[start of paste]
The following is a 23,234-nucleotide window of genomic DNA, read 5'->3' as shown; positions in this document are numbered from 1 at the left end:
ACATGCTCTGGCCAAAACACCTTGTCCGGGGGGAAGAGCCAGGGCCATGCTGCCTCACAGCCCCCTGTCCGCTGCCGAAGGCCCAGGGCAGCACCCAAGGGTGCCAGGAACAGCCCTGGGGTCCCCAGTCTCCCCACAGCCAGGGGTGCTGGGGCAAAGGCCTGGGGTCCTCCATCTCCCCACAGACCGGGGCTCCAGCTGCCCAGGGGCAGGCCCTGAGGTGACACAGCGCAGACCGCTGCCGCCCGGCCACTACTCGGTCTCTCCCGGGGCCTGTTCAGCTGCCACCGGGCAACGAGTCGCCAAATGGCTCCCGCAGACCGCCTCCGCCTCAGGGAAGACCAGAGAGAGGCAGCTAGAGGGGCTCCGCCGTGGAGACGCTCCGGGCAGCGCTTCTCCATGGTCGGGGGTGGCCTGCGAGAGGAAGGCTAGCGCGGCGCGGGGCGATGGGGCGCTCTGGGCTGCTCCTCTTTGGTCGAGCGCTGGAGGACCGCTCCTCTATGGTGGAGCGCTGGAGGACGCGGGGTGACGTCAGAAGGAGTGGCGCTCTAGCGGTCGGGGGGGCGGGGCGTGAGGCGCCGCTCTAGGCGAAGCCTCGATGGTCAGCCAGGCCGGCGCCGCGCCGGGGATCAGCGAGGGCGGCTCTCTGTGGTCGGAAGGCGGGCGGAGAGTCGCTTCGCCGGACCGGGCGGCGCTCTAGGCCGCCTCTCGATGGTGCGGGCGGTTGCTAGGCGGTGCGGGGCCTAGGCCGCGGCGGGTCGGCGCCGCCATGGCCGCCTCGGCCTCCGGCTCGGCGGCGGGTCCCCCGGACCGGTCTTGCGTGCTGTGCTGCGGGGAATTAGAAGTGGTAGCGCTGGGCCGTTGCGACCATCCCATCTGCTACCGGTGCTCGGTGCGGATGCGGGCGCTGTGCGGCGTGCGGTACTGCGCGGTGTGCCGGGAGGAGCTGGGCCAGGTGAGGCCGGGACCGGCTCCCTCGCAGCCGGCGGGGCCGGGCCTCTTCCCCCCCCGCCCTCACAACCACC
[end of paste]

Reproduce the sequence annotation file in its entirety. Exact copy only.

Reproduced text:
The following is a 23,234-nucleotide window of genomic DNA, read 5'->3' as shown; positions in this document are numbered from 1 at the left end:
ACATGCTCTGGCCAAAACACCTTGTCCGGGGGGAAGAGCCAGGGCCATGCTGCCTCACAGCCCCCTGTCCGCTGCCGAAGGCCCAGGGCAGCACCCAAGGGTGCCAGGAACAGCCCTGGGGTCCCCAGTCTCCCCACAGCCAGGGGTGCTGGGGCAAAGGCCTGGGGTCCTCCATCTCCCCACAGACCGGGGCTCCAGCTGCCCAGGGGCAGGCCCTGAGGTGACACAGCGCAGACCGCTGCCGCCCGGCCACTACTCGGTCTCTCCCGGGGCCTGTTCAGCTGCCACCGGGCAACGAGTCGCCAAATGGCTCCCGCAGACCGCCTCCGCCTCAGGGAAGACCAGAGAGAGGCAGCTAGAGGGGCTCCGCCGTGGAGACGCTCCGGGCAGCGCTTCTCCATGGTCGGGGGTGGCCTGCGAGAGGAAGGCTAGCGCGGCGCGGGGCGATGGGGCGCTCTGGGCTGCTCCTCTTTGGTCGAGCGCTGGAGGACCGCTCCTCTATGGTGGAGCGCTGGAGGACGCGGGGTGACGTCAGAAGGAGTGGCGCTCTAGCGGTCGGGGGGGCGGGGCGTGAGGCGCCGCTCTAGGCGAAGCCTCGATGGTCAGCCAGGCCGGCGCCGCGCCGGGGATCAGCGAGGGCGGCTCTCTGTGGTCGGAAGGCGGGCGGAGAGTCGCTTCGCCGGACCGGGCGGCGCTCTAGGCCGCCTCTCGATGGTGCGGGCGGTTGCTAGGCGGTGCGGGGCCTAGGCCGCGGCGGGTCGGCGCCGCCATGGCCGCCTCGGCCTCCGGCTCGGCGGCGGGTCCCCCGGACCGGTCTTGCGTGCTGTGCTGCGGGGAATTAGAAGTGGTAGCGCTGGGCCGTTGCGACCATCCCATCTGCTACCGGTGCTCGGTGCGGATGCGGGCGCTGTGCGGCGTGCGGTACTGCGCGGTGTGCCGGGAGGAGCTGGGCCAGGTGAGGCCGGGACCGGCTCCCTCGCAGCCGGCGGGGCCGGGCCTCTTCCCCCCCCGCCCTCACAACCACC